An application to serve alcohol at a premises in Rothwell was branded a “mess” by planning chiefs.
Plans for a premises licence for Deli 46 in Carlton Lane were heard at a council licensing sub-committee, as the applicant Atabak Karvani Dilmaghani wanted permission to serve alcohol on site.
But the meeting was beset by confusion over paperwork, raising issues over adult entertainment, whether children would be banned from the site and whether door staff would be used.
The applicant’s brother, Amir Kavarni, told the meeting: “We have been running premises in a number of locations without any complaints.
“We want to move alcohol from the shop floor to behind the counter. It is going to be a more controlled environment.
“It’s going to make it easier to not serve under-age alcohol.”
Mr Kavarni added that the premises would primarily be a coffee shop and a deli, and that alcohol sales would be “secondary”.
Chairing the meeting, Coun Gerald Wilkinson told the applicant they had filled out their application to say under-18s would not be allowed into the premises at any time.
This was put down to a mistake on the form.
They were also asked if the deli would have security staff on the door.
Mr Kavarni responded: “I have never been to a deli or coffee shop that has a doorman on.”
He was then informed that they had ticked a box on the ‘pro forma’ to say they would have door staff.
Officer Amy Taylor then said that the meeting should be partly heard in private to find out whether the applicants were assisted by a member of Leeds Council’s licensing team.
She added: “You should now go through that form to make sure you know clearly what you have applied for.”
Coun Wilkinson then asked: “As it stands at the moment the application is a complete mess – do you have a cellar?”
Mr Kavarni responded: “No.”
Coun Wilkinson replied: “Well you have ticked the box which says you have a cellar.”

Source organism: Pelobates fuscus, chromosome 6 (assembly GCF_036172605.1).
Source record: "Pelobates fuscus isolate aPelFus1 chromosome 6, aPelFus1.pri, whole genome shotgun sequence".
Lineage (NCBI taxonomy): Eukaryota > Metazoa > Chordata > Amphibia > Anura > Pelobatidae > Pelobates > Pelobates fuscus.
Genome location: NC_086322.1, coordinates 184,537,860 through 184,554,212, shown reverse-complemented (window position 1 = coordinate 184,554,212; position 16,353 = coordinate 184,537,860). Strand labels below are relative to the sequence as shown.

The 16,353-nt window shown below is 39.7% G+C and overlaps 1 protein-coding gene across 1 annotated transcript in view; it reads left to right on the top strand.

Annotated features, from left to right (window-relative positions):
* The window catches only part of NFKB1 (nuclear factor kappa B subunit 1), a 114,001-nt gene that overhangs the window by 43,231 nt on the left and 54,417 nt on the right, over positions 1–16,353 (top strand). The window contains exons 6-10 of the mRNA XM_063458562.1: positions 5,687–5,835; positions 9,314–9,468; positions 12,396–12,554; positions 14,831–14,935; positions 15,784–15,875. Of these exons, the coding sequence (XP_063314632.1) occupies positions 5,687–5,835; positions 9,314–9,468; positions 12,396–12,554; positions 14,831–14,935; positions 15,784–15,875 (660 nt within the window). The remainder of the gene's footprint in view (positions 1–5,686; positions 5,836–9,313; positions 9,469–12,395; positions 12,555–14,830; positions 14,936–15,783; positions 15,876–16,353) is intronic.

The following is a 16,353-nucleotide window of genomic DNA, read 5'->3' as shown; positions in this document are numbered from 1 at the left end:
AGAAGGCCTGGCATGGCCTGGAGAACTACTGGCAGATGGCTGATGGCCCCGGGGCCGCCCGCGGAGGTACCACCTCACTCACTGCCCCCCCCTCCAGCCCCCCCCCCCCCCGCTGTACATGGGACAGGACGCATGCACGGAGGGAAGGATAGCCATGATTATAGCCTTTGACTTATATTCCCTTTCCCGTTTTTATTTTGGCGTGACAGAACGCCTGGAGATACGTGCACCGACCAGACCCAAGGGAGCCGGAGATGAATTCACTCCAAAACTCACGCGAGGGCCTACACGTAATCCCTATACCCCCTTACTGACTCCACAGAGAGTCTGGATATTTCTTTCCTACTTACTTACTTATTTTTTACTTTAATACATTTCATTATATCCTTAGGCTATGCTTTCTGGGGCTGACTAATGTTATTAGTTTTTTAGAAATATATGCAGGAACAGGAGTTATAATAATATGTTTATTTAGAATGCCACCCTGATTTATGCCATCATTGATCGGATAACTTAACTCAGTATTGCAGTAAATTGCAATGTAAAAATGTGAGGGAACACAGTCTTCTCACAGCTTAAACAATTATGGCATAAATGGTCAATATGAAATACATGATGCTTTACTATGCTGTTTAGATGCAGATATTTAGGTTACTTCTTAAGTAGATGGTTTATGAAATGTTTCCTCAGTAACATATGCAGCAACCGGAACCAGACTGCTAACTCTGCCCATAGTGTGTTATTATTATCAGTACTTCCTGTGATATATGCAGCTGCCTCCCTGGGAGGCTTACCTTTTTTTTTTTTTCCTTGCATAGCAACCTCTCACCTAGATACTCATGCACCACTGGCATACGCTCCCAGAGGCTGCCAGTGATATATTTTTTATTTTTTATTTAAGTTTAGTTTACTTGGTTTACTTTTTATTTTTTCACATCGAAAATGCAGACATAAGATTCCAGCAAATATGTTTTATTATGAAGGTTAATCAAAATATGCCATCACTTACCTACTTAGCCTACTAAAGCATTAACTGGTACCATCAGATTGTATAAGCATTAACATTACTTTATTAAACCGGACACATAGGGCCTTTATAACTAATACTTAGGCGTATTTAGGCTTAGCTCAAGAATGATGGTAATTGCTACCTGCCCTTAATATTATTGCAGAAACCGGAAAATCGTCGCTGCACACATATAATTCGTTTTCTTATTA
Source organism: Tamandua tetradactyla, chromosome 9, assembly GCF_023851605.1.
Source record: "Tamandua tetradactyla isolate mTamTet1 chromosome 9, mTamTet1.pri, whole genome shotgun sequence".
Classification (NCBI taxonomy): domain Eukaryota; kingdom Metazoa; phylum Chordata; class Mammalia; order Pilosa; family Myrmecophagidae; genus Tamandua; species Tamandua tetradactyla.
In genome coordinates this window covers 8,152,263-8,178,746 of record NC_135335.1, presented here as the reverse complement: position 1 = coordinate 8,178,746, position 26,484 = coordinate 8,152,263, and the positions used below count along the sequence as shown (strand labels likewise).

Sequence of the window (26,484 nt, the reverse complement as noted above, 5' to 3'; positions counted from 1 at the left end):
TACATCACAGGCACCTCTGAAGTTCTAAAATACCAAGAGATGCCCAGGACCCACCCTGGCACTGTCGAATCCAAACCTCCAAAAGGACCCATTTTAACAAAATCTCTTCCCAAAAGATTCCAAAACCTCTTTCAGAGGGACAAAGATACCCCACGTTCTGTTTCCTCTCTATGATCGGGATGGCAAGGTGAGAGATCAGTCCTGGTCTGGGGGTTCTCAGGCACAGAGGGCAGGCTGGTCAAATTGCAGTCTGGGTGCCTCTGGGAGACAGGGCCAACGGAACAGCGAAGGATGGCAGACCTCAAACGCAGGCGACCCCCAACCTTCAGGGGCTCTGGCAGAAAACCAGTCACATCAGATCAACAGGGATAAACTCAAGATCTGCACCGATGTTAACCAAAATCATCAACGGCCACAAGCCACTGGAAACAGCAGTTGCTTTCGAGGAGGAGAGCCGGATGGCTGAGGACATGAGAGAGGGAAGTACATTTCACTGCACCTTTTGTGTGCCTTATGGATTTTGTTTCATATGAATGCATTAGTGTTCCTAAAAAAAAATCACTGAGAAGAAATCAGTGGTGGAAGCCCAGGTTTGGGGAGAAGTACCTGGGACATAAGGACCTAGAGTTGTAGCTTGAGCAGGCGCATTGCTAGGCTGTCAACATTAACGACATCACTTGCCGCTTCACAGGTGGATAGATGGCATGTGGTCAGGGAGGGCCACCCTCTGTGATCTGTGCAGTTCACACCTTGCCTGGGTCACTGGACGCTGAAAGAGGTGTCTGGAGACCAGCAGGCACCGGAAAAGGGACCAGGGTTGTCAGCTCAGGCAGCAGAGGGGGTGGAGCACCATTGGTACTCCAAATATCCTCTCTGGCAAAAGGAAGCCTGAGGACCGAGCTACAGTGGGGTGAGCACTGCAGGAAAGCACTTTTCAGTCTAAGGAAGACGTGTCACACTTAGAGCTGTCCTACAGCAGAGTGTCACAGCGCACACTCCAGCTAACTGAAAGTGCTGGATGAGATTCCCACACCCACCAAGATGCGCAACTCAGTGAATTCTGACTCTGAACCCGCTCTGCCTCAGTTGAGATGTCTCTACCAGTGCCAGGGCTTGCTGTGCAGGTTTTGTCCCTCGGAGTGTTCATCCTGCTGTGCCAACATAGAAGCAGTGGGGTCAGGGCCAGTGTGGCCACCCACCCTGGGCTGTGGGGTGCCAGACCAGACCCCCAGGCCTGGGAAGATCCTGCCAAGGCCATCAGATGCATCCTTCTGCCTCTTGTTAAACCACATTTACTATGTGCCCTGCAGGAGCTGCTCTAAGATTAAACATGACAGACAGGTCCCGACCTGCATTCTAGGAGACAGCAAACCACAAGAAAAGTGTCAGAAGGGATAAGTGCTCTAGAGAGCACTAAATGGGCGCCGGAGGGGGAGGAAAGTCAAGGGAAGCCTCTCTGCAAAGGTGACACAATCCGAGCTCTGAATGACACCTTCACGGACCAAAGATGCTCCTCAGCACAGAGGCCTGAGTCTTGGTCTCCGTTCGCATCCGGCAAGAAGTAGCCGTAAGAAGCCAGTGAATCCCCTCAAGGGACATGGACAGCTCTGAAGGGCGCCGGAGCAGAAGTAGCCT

Once the meeting reconvened. Coun Wilkinson also pointed out that the proposed opening hours for Friday and Saturday are the same as the licensing hours, adding it was impossible to serve a drink at the same time as closing the premises.
Mr Kavarni responded that it was likely the premises would likely close before 11pm on these evenings.
Local councillor Carmel Harrison (Lib Dem) told the meeting: “This was originally an application for a full blown restaurant.
“This was changed to a licensing application. We have heard today that they want to increase the footprint by stealth.
“The other concern I have is that the smoking area will be on green land round the shop. This is not part of the shop – this was provided for use of the community. Residents are suffering extreme nuisance because they have no off-street parking.
“This will increase the volume of traffic and parking in the area.”
Mr Kavarni summed up: “There are a lot of people in favour of this proposal – it takes a derelict-looking building and improves it for the community.
“We have been operating for 24 years in this area. And a lot of people are quite happy with the plans.
“We want mums and dads to pop in after dropping their kids off at school. It will attract local people. If they are local they will walk and not use their cars.”
He then confirmed he wanted to change the application to serve alcohol until 10pm, and to play recorded music until 10.30pm. He also confirmed door staff would not be employed.
An officer then told the applicants had ticked “a lot of boxes” related to activities of adult nature.
The application confirms the premises would not provide entertainment of a sexual or adult nature.
But boxes were ticked on the form claiming under-18s “will not be admitted to the premises at any time when entertainment of a sexual or adult nature is being provided”, and the applicants “would not display outside the premises photographs or other images which indicate and suggest that striptease or similar entertainment is taking place on the premises.”
Mr Kavarni told the meeting: “We are not going to have anything with adult nature – we would like to retract all of that.”
Coun Harrison then asked: “Would it not be more transparent for them to go back to square one and resubmit the application?”
Coun Wilkinson told the meeting: “This has been a very difficult application to consider. We need more time to come to a decision.”
He confirmed the response would be made in writing within five working days.